At the hotel, the eco-friendliness was continued with the hallways having motion sensors, again saving what would otherwise be wasted energy. I have to wonder why this isn't done more widely in the US. Of course, the hotel also had a doorway to the stairwell that was 1.85 meters tall, and at 6'2" I am 1.88 meters and alas I did hit my head once. Ouch.

Some other observations were lots and lots of Audi's, Mercedes, Volkswagen's, and other interesting cars in Germany (the taxi's are very nice cars!), feeling safe on the autobahn while driving 150 kph (very nice, perhaps that is why the taxi's are high end cars), friendly people, and too much more to try to detail here.

Tuesday Jul 24, 2007

Nice customer service from Avis

I've been doing a fair amount of travel lately and typically use Avis for my car rental and have noticed some nice features they have to provide good customer service.

Something they started doing a little while ago is to e-mail a receipt immediately after the car is returned. This is nice if you happen to lose the receipt they give you when you turn the car in.

Yesterday, I again rented from Avis and for some reason they didn't have my car waiting through Avis Preferred. I had to go into the preferred office and they set me up right away (and gave me a car several classes above what I reserved), but what was a very nice touch was that an immediate e-mail was sent to me apologizing for the delay in service. Nice touch!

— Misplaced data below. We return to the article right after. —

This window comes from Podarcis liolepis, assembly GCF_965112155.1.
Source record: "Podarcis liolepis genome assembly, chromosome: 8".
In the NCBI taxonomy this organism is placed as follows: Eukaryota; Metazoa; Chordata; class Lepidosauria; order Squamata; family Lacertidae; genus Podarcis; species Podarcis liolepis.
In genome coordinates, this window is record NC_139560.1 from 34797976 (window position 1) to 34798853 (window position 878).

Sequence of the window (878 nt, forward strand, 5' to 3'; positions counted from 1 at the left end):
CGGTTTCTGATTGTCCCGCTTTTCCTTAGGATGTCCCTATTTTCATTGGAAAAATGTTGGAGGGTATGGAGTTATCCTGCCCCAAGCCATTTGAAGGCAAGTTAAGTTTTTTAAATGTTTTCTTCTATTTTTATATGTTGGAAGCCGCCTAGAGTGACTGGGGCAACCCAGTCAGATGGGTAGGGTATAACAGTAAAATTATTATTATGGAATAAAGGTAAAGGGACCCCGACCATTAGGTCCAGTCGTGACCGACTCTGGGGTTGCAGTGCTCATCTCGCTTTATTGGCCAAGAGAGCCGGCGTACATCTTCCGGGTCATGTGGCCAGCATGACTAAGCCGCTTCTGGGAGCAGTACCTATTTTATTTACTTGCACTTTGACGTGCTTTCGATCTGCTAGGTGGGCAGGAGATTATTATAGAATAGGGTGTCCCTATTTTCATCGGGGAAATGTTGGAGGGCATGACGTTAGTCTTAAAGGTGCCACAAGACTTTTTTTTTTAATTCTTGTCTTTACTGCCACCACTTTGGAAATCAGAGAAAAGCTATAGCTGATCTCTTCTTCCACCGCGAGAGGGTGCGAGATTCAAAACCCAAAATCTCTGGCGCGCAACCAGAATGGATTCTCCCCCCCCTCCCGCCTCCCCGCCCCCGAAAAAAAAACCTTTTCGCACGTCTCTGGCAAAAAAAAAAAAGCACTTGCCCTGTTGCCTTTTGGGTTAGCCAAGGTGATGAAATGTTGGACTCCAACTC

Wednesday May 23, 2007

Great travel/flight info site

I will be traveling to Australia soon (APAC Horizons) and was looking to find out if I was going to have power for my laptop on my flight and happened across a great site for frequent fliers.

SeatGuru will show you all sorts of information about the aircraft you will be on even showing you recommendations for good/bad seats. With this info I was able to change my seat from a questionable one (wasn't Economy Plus) to a better one but also told me I'll be without inseat power :(